“The Hopeful Leviathan: Hope, Deliberation, and the Commonwealth” forthcoming Archiv für Geschichte der Philosophie
“Aquinas on the emotion of hope: A psychological or theological treatment?” forthcoming American Catholic Philosophical Quarterly
“Thomas Aquinas on the Virtues of Character and Virtuous Ends” (with Alexander Stöpfgeshoff) forthcoming Review of Metaphysics
“Should Moral Vegetarians Avoid Eating Vegetables?” forthcoming Food Ethics
"Rethinking Aquinas on the passion of despair" forthcoming New Blackfriars
“Thomas Aquinas on the Basis of the Irascible-Concupiscible Division,” Res Philosophica 97 (2020): 31-52
"Varieties of the cruelty-based objection to factory farming" Journal of Agricultural and Environmental Ethics 32 (2019): 377-390
“Why hope is not a moral virtue: Aquinas’s insight” Ratio 31 (2018): 214-232
“Repairing humanity's broken watch: Leibniz on original sin” Studia Leibnitiana 42 (2018): 245-260.
“Hope and practical deliberation”Analysis 77 (2017): 495-497.
“Deflating moods,” The Southwest Philosophy Review 3 (2017): 25-32
“Leibniz on unbaptized infant damnation,” International Journal for the Philosophy of Religion 80 (2016): 185-194.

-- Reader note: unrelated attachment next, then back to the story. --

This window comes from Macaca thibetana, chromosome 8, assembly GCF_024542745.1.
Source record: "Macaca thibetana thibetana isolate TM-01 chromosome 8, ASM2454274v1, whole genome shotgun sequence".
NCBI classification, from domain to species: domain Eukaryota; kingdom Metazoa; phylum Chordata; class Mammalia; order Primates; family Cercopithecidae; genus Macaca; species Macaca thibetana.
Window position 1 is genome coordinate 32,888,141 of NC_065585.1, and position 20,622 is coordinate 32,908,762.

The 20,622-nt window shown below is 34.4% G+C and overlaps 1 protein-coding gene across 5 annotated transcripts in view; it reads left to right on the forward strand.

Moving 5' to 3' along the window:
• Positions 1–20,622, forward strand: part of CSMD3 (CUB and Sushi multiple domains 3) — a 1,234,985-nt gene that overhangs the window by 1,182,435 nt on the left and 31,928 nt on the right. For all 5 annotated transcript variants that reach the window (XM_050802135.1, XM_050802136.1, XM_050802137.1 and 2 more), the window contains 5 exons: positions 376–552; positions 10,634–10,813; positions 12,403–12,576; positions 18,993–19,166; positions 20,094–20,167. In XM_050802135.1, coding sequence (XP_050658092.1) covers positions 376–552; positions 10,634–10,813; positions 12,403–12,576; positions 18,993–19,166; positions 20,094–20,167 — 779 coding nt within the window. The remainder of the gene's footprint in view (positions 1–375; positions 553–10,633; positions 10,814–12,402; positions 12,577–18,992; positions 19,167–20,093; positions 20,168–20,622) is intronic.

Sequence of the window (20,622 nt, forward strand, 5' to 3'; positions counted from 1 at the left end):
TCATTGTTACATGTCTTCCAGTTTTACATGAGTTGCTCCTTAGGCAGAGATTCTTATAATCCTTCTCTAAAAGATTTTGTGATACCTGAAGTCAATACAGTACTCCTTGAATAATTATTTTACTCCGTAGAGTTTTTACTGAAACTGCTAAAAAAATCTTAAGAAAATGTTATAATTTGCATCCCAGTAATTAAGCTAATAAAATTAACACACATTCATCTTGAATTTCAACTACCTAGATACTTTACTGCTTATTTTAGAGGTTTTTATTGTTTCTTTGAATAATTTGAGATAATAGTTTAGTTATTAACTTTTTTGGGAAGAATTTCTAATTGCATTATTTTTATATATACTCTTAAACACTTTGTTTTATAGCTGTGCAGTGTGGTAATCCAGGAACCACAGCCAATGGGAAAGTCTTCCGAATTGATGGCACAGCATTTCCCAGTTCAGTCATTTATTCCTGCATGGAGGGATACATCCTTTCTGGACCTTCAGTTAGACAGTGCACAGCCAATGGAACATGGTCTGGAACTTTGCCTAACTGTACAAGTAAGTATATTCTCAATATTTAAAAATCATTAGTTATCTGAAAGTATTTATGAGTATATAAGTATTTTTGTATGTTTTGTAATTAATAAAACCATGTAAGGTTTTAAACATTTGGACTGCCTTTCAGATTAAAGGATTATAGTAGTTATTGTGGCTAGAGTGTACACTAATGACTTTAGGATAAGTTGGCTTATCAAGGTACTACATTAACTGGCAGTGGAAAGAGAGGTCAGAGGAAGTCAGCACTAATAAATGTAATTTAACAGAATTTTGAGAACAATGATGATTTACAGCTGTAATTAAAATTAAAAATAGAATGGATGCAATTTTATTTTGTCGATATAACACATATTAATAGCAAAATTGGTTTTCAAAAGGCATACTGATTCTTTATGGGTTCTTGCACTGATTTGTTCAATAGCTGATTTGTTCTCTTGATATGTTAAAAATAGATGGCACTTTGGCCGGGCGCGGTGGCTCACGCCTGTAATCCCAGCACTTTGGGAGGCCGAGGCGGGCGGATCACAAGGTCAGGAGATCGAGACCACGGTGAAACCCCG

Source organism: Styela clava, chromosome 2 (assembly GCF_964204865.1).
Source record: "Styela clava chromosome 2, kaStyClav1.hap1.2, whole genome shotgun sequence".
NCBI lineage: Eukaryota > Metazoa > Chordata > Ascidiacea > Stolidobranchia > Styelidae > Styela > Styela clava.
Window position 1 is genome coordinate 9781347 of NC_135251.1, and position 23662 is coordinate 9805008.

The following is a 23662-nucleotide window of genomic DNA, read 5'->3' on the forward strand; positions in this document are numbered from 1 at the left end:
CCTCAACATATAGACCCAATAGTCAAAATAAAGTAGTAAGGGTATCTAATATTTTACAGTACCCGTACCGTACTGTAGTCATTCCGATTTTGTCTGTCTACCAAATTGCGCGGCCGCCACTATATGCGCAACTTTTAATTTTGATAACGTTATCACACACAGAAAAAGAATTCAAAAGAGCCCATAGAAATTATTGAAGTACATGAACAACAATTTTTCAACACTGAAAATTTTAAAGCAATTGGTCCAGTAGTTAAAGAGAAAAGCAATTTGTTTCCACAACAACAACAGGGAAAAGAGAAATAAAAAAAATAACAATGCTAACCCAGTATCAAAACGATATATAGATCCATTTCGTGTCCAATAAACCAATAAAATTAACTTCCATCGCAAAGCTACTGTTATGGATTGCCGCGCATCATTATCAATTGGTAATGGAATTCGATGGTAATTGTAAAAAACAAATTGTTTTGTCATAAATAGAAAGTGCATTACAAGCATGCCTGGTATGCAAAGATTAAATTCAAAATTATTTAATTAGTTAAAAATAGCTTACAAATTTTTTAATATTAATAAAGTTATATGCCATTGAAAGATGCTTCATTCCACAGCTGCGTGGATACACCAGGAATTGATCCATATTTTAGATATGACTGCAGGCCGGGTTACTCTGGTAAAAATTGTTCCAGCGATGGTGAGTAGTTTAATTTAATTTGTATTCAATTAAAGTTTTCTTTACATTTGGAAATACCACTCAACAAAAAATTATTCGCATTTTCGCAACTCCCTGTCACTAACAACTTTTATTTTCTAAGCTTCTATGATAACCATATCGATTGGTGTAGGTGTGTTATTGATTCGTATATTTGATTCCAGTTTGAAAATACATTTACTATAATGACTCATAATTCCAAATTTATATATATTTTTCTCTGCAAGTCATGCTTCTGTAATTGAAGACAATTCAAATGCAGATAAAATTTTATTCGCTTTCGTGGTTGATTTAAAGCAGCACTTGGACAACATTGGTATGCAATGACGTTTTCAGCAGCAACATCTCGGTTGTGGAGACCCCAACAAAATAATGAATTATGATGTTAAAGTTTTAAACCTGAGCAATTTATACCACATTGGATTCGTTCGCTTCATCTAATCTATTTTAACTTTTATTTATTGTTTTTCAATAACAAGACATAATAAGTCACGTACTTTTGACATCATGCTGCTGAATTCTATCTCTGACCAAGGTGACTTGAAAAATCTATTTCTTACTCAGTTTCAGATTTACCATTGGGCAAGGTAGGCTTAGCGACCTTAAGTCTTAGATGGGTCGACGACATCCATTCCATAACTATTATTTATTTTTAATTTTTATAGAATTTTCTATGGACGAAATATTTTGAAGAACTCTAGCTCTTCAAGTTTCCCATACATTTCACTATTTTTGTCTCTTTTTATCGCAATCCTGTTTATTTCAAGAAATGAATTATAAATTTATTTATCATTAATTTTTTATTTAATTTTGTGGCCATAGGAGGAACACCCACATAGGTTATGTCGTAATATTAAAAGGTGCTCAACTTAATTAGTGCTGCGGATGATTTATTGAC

“Anti-luck virtue epistemology and divine revelation,” Philosophia 42 (2014): 309-320
"In defense of virtue-responsibilism," Logos & Episteme 4 (2013): 201-216
“God, time, and the Kalãm cosmological argument,” Sophia 52 (2013): 593-600
"The conciliatory view and the charge of wholesale skepticism,"Logos & Episteme (3): 619-627
Dissertation: Emotion in Action: Hope’s Role in Practical Deliberation
Most philosophers think that when one deliberates about what to do—for example, how to get to work on time—all emotions, including hope, ought to be suppressed in favor of dispassionate reasoning. I argue for a very different position in my dissertation: I argue that hope motivates and sustains practical deliberation, and, hence, that hope has a significant and valuable place in human life. In the first two chapters of the dissertation, I argue that Thomas Aquinas and Thomas Hobbes, two otherwise very different philosophers, agree that the emotion of hope motivates practical deliberation. My goal in these chapters is to recover the different accounts given by Aquinas and Hobbes of exactly what hope is and how it figures in deliberation in order to advance our understanding of the historical significance of the emotion of hope. In the third chapter, I combine the conceptual insights of the preceding historical chapters with present-day psychological research: on the basis of a consideration of the role of hope in the treatment of depression, I argue that hope motivates and sustains practical deliberation—one must hope in order to deliberate about what to do.